We had this technology trend about decoupling logical networking from physical networking. Whatever your physical network topology looks like didn’t matter to the applications or workloads running on top of it. Kubernetes itself is a form of that decoupling of the network topology, where we have these overlay networks where pods talk to each other. And that doesn’t matter regarding the underlying network structure of the underlying network topology.
Service mesh is an evolution of those technologies. And it doesn’t focus so much on the lower-level networking stuff. But again, it brings in application awareness and higher-level functionality.
This includes things like service-to-service authentication or mutual TLS (mTLS), which is encryption and authentication. Those kinds of things require the service mesh to be higher in the stack and more aware of the applications and services it’s communicating with, as opposed to some of these previous iterations, which were lower in the stack and just focused on an IP address or something of that nature. It’s an evolution of this decoupling of logical networking and bringing in more application awareness and more functionality.
Kaitlyn: Can you walk us through some of the benefits of service mesh specifically for the user?
Scott: The answer to that will depend on how you define user. Let me give you two perspectives on that.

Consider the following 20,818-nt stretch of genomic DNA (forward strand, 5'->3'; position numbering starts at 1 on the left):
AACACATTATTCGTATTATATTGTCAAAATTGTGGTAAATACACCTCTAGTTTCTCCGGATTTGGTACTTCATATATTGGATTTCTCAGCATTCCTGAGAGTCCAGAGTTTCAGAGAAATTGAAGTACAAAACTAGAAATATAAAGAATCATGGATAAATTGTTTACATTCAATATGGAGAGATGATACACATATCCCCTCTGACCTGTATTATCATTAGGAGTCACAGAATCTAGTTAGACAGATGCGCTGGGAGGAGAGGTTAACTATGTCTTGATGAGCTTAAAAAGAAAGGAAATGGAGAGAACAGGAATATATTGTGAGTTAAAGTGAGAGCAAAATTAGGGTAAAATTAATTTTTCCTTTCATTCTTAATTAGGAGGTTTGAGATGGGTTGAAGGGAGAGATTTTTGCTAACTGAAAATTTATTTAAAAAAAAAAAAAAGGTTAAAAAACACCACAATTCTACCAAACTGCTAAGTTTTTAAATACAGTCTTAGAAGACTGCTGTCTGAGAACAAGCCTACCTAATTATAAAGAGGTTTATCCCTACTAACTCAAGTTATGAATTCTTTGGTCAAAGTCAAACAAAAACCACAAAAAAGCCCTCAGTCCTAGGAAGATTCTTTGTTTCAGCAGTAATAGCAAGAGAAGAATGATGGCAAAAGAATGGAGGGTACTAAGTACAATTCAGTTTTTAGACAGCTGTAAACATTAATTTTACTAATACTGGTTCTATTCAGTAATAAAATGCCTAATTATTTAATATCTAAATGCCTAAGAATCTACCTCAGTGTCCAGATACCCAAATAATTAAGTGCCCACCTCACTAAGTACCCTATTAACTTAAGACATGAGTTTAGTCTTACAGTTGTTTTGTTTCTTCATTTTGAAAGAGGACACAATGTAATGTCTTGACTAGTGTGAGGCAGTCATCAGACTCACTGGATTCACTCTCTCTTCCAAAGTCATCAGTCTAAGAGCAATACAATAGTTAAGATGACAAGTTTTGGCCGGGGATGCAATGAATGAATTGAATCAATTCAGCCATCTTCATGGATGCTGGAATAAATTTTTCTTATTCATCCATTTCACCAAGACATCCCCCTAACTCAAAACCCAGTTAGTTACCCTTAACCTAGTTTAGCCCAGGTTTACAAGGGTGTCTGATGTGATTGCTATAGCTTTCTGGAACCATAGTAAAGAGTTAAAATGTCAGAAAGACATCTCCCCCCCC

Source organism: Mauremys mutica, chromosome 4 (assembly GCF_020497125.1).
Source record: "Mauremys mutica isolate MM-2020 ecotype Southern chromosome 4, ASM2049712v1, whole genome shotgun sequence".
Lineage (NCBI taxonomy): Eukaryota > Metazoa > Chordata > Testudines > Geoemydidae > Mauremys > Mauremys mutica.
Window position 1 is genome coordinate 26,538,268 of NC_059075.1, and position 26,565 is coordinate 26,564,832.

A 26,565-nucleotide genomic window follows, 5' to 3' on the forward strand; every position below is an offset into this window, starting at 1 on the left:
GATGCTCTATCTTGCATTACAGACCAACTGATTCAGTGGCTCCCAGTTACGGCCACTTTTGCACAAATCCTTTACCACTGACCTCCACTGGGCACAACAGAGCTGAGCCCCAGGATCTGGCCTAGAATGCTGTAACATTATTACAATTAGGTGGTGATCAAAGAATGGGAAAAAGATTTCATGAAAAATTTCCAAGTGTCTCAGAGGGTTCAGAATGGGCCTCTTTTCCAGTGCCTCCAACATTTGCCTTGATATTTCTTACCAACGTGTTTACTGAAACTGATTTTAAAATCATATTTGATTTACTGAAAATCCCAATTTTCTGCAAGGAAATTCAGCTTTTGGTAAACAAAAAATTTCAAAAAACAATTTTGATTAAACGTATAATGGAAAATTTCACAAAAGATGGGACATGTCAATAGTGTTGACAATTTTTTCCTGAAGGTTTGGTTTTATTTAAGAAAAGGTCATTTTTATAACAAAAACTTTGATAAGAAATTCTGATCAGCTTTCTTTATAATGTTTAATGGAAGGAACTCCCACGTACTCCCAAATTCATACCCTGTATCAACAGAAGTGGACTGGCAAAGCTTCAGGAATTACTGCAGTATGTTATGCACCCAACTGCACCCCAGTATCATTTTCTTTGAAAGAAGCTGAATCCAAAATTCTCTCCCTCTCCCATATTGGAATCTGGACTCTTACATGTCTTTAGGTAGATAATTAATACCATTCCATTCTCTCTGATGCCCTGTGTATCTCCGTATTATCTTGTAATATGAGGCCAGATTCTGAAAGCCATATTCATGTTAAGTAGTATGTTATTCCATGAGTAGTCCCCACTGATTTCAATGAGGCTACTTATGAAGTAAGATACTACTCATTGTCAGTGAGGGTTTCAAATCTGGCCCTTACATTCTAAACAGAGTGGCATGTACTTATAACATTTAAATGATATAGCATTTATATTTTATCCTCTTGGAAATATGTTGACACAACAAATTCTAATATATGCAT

First, if you define a user as someone consuming your application, like ordinary Joe out there consuming an application that you host via an app on his phone or something of that nature. If you implement a service mesh on the backend, Joe won’t see a whole lot of difference, to be honest. If you do everything correctly, he might see that your app is faster. He might have fewer notifications that a data breach occurred, a security flaw or something of that nature. He might see that your app is more reliable than some other apps. And that all depends on a whole huge variety of factors.
On the other hand, if you define your user as an application developer or platform operator, which is somebody within your organization responsible for making sure your applications are available. They work well. They’re performant. And they’re secure, then the benefits that a service mesh brings are all of these things that it can do that don’t require you to build that functionality into the application itself.
For example, when we decouple an application into multiple services, aka the microservices-based approach, we might want to ensure that one part of the application or service handles a particular part of the application when communicating with another part of the application. It should verify the identity of those services. We don’t want somebody to accidentally or intentionally spin up a malicious application and then say, “Hey, look, I’m service A,” and then begin communicating and sending that data. We want to ensure that service A is actually service A.
You can do that by building that functionality into the application. Then you have to fill that functionality repeatedly in every one of the services. Instead, what we can do is we can consolidate that functionality into the service mesh. Then application developers and platform operators can take advantage of that functionality over and over and over again. Still, it’s consolidated in the service mesh. That applies to all the various features and functions that a service mesh can provide, whether it’s service-to-service authentication, mTLS, rate limiting or traffic routing.
Kaitlyn: To dive in even a little bit deeper here to the benefits, can you talk about why service mesh versus any other approach to doing this?